Journalist, tired of being ignored, sues White House for unconstitutional treatment

Journalist, tired of being ignored, sues White House for unconstitutional treatment

Journalist, tired of being ignored, sues White House for unconstitutional treatment

Simon Ateba is taking on the White House – and it's not just another clash over a question Karine Jean-Pierre would prefer not to answer.

This time the African-born journalist (pictured above) is suing Jean-Pierre and the U.S. Secret Service for what he says is unconstitutionally rescinding his press credentials following a series of newsroom disputes.

Ateba, who covers the White House for Today News Africa – a website that the New York Times says he owns and serves as its only employee – has conservative leanings and has gained a reputation for asking questions that might make the administration uncomfortable.

He contends his First Amendment right of freedom of the press is being violated.

"This is not about me. It's about the freedom of the press and the ability to do the job," Ateba, 43, said on American Family Radio Monday. "The public has a right to know, and the journalist has a duty to tell.

"When I go to the White House press briefing room, it's just to do my job: ask the tough questions, ask the right questions – the questions that the American people really care about. And when you do that, they discriminate against you. They try to sideline you; and in the end, they try to kick you out,"

The White House in May announced it would change the requirements for reporters to be granted a "hard pass," which allows holders to access the White House for an extended period of time before expiration and a repeated renewal process.

Journalists without a hard pass can still apply for a "day pass," the White House said.

Upon receipt of the email explaining the changing process Ateba, who began covering daily press briefings in 2017, took to social media and said, "BREAKING: The @WhiteHouse is changing the rules for press hard passes to target me. It's crazy what's going on. How can a guy come from Africa and you have to change the rules because of him?"

White House: 'Hey Simon, cut it out'

On July 11, Today News Africa posted a story explaining that Ateba had received a "warning letter" saying there was a chance he would be "silenced" if he continued to interrupt press briefings.

Ateba has been shouting, calling out from the back of the briefing room trying to get the attention of the White House press secretary, first Jen Psaki then Jean-Pierre (right). He has shouted from an organized indoor setting in the way reporters shout when the president is walking away from an outdoor gaggle or about to board Air Force One.

It is protocol for the White House, or any institution that conducts a press conference, to reserve seats for news outlets of reach and influence. At the White House, the coveted seats are traditionally saved for reporters from networks like CNN, NBC, ABC, CBS and Fox along with wire services Reuters and The Associated Press, Yahoo has reported.

It's not uncommon for the host organization to allow more questions from these media outlets, but most press conference hosts seek a balance in entertaining questions from other media.

Today News Africa reported in July that Ateba had not been recognized for a question in the last nine months and that he has begun to shout out questions "as a last resort" in an effort to be recognized.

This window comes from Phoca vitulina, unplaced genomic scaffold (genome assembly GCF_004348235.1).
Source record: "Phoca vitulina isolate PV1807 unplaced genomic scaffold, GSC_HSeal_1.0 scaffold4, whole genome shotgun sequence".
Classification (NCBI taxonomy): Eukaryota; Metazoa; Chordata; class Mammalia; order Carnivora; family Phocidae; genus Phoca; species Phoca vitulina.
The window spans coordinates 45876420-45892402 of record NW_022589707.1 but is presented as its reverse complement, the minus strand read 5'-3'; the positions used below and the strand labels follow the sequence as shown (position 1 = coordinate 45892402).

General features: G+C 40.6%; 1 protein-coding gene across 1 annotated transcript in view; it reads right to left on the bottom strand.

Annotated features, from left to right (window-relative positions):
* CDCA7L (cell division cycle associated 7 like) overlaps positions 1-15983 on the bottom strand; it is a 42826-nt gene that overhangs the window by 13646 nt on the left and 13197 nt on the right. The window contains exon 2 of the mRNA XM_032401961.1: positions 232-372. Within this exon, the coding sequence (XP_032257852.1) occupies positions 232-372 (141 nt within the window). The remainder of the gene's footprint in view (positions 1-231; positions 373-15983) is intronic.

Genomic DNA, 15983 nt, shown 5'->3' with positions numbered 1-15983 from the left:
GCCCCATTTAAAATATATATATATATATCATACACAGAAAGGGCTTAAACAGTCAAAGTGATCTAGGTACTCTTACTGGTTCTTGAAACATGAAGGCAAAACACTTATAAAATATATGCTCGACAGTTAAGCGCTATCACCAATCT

When CNN's Jim Acosta had his credential pulled after asking questions unpopular with former President Donald Trump, the network called it a "stunning break from protocol" and issued a statement saying Acosta had the full support of CNN.

CNN has not covered the Ateba story.

In 2018 the New York Times wrote an editorial saying, "Let Jim Acosta Do His Job."

The Times headline on the Ateba story three weeks ago asked, "Why Won't Simon Ateba Stop Shouting?"

Other conservative media struggle to be recognized

Ateba told AFR show host Jenna Ellis that reporters who actually want to ask the right questions rarely get called upon.

"For instance, my friend, Steven Nelson from the New York Post, who is doing an incredible job, usually doesn't get called on because he's going to ask about Hunter Biden, cocaine in the White House, and other key questions that the American people really care about," the journalist shared.

"My friend, Deanna Glebova of Daily Caller, doesn't get called on. Jeff Murdoch of the Washington Times doesn't get called on, and other people, including James Rosen from Newsmax. If you realize, all those names I just listed – they are people on the right; they represent conservative news outlets," Ateba pointed out.

Ateba meets most of the new requirements to gain access to daily White House press briefings. He feels targeted by the requirement that those seeking a hard pass must also have accreditation to cover either the Senate, the House or the Supreme Court.

"The Supreme Court has only 25 journalists who cover them full time; and for them to give you a hard pass, you need to be there every single day, every single time – and you can't cover the Supreme Court and cover the White House at the same time," Ateba said.

The requirement to the Senate or House is also unreasonable, Ateba argued.

"It takes a very long time for Congress to credential new applicants," he noted. "They didn't do their homework when they asked people covering the executive branch of government to get credentialed by other branches of government – Congress and the Supreme Court – which is unconstitutional."

Ateba is represented in his lawsuit by the Center for American Liberty, which describes in its complaint that the defendants' "intentional discrimination" violates the journalist's First Amendment rights – "the same rights shared by all other members of a free press." The suit was filed in the U.S. District Court for the District of Columbia.